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I just find it odd that anyone can express such distaste in a series with characters like Fred and George Weasley in it.

Yeah, though. I understand how you feel about book 5, Sunfall. Rowling herself admitted she left too much filler in that one and would definitely condense it if she had the chance to rewrite it. Book 7, though... Best in the series.

As per Allamorph's recommendation, I'm about to place an order for one of the James Bond books at my library. I think I have one lying around in my room somewhere, too.
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[COLOR="RoyalBlue"][FONT="Lucida Sans Unicode"][quote name='Sandy']And as for the acclaimed target audience, Beth, I know you must be aware that Harry Potter & co. grow up in the books all the way to the year they turn 18. Guess what? The target audience gets older at the same rate. Sure, the first few books were very childish, because they were from the p-o-v of a 11 to 13 year old. After that, the series got progressively mature, and in the last book, there's hardly any trace of the magical candy cotton world of the first books.

And Harry Potter has enhanced other reading in Finland as well, especially for boys. And that is never a bad thing. For Matt's consolence I have to say that most of the kids (and adults) who've started reading Harry Potter have moved on to other books as well.[/QUOTE]I'd like to point out that at this point, we are pretty much hijacking this thread with a debate that could be better put elsewhere. As Allamorph said I am no longer her target audience. I find your insistence to defend the books simply because I do not care for them almost insulting, as if to imply I am missing something when that's not the case.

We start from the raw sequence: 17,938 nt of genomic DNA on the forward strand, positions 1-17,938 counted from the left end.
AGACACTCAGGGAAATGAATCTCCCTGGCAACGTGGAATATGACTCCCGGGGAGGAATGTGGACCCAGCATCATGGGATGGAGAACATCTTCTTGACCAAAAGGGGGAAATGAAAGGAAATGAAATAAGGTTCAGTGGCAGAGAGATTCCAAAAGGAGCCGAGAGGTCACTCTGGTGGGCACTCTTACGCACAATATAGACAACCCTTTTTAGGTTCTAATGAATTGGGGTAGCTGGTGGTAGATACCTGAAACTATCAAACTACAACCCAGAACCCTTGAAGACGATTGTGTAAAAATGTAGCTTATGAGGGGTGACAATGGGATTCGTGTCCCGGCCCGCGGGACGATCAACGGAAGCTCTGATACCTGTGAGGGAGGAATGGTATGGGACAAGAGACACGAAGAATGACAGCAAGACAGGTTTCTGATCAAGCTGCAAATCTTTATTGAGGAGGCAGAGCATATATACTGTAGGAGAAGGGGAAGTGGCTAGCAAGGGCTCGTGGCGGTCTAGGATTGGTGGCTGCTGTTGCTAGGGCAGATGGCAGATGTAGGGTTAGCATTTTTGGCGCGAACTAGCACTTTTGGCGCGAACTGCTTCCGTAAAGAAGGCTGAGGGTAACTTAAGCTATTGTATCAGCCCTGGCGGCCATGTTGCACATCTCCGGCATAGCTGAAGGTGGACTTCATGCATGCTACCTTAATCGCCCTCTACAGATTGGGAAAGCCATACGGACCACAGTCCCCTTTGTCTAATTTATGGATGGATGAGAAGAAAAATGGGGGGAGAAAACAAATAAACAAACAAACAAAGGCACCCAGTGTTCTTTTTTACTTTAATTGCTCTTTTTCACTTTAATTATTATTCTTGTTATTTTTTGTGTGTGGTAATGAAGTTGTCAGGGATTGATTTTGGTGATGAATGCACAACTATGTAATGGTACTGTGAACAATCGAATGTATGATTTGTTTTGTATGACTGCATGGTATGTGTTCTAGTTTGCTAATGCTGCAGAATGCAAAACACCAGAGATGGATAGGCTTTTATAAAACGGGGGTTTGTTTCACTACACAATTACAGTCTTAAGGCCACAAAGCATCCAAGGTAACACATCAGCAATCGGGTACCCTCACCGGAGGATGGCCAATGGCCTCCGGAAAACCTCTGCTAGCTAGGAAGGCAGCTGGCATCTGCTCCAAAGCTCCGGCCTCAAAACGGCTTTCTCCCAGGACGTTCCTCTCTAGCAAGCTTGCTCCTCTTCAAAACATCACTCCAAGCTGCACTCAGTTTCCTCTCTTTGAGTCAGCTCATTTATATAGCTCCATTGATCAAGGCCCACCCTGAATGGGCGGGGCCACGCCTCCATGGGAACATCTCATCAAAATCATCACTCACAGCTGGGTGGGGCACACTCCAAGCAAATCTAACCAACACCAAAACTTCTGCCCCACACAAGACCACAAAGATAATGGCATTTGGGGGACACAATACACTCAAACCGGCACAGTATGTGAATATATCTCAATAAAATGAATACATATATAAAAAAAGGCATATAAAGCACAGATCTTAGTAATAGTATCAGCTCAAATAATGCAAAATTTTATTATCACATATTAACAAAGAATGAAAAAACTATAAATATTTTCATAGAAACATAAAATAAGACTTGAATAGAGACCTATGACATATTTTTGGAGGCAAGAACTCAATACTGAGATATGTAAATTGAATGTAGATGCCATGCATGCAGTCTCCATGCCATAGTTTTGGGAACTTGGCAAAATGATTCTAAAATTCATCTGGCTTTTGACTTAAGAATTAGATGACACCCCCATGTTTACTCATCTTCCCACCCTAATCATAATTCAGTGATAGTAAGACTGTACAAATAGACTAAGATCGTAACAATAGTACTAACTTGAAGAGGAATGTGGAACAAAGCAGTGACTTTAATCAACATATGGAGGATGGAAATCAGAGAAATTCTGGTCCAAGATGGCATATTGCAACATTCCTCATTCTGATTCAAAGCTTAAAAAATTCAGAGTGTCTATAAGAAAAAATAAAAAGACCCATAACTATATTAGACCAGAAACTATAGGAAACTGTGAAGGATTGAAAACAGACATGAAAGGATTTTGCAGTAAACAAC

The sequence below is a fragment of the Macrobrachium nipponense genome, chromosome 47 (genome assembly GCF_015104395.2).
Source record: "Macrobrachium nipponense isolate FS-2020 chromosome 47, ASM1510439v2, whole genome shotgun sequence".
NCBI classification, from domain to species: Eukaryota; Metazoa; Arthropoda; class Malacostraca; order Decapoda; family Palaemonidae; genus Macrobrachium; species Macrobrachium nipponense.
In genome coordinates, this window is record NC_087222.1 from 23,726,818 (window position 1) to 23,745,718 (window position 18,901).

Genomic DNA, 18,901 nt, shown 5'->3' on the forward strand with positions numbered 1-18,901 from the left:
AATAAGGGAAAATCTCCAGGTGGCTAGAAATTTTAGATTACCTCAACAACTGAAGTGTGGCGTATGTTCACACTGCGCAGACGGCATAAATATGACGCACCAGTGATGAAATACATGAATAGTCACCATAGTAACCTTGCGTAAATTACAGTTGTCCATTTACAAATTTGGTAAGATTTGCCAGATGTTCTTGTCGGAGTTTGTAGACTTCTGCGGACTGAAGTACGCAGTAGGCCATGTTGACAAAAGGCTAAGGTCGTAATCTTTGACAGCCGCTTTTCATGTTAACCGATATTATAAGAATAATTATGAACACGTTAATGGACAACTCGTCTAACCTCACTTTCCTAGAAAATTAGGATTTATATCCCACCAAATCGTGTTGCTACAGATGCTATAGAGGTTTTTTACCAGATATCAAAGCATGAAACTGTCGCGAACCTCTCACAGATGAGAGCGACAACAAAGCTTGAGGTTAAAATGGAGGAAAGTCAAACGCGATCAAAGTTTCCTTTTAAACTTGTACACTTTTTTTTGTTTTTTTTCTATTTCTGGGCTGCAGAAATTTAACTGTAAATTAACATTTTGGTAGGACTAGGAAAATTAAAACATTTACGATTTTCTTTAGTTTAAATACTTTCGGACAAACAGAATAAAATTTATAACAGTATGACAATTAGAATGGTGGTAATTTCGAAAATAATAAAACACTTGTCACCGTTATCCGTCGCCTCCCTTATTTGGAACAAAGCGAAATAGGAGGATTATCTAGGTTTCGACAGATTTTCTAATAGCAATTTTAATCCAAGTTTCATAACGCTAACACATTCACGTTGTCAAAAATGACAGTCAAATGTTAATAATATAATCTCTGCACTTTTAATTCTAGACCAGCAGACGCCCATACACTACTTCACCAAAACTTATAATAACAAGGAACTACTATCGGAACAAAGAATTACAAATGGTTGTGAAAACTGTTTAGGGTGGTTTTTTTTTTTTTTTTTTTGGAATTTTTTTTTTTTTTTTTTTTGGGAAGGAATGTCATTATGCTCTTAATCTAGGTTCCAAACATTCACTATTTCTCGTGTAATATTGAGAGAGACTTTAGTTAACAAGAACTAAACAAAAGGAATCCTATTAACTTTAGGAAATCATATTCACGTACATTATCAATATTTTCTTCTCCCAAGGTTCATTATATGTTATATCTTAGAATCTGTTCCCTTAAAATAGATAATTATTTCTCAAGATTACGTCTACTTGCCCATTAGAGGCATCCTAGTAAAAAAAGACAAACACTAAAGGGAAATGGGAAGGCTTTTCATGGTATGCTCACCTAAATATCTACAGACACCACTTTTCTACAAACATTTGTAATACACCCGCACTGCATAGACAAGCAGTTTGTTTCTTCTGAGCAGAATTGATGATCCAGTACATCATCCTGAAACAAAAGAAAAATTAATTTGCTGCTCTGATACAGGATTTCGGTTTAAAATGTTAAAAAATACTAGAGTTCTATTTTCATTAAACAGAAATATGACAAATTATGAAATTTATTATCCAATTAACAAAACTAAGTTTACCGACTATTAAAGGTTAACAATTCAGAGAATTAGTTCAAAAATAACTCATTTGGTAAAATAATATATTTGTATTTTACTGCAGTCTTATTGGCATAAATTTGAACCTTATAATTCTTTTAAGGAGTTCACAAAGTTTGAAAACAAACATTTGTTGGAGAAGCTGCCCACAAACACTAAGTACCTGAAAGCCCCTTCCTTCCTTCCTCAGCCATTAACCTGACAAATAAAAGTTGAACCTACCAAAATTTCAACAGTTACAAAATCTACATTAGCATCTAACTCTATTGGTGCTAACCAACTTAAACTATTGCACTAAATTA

People are going to like different things and all the defending of said things they don't care for won't change that fact. So lets stop this right here. I already got through explaining how it's considered a good series to get kids reading.

At this point, even if you disagree, there comes a time when you need to respect that not everyone likes the same thing. You had no purpose in here other than to defend the series when that's not what this thread is about at all. I'm going to say it, grow up and accept that not everyone is in love with the Harry Potter series. Matt had a harsh opinion of it and he's entitled to that opinion. Let it go.